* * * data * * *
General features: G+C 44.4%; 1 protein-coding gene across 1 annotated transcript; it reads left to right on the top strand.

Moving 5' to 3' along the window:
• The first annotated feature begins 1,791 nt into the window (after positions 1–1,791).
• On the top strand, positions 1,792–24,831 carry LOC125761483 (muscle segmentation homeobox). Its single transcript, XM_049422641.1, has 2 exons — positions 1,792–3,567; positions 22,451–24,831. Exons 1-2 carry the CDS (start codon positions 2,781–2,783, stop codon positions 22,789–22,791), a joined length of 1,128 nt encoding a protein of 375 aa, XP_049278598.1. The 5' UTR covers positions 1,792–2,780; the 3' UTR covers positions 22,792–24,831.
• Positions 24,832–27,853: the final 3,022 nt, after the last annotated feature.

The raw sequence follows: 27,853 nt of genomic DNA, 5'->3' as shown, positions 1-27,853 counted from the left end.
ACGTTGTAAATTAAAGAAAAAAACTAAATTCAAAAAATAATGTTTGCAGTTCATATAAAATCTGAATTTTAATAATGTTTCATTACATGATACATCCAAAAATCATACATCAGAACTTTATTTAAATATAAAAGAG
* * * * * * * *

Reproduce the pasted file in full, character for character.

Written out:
General features: G+C 44.4%; 1 protein-coding gene across 1 annotated transcript; it reads left to right on the top strand.

Moving 5' to 3' along the window:
• The first annotated feature begins 1,791 nt into the window (after positions 1–1,791).
• On the top strand, positions 1,792–24,831 carry LOC125761483 (muscle segmentation homeobox). Its single transcript, XM_049422641.1, has 2 exons — positions 1,792–3,567; positions 22,451–24,831. Exons 1-2 carry the CDS (start codon positions 2,781–2,783, stop codon positions 22,789–22,791), a joined length of 1,128 nt encoding a protein of 375 aa, XP_049278598.1. The 5' UTR covers positions 1,792–2,780; the 3' UTR covers positions 22,792–24,831.
• Positions 24,832–27,853: the final 3,022 nt, after the last annotated feature.

The raw sequence follows: 27,853 nt of genomic DNA, 5'->3' as shown, positions 1-27,853 counted from the left end.
ACGTTGTAAATTAAAGAAAAAAACTAAATTCAAAAAATAATGTTTGCAGTTCATATAAAATCTGAATTTTAATAATGTTTCATTACATGATACATCCAAAAATCATACATCAGAACTTTATTTAAATATAAAAGAG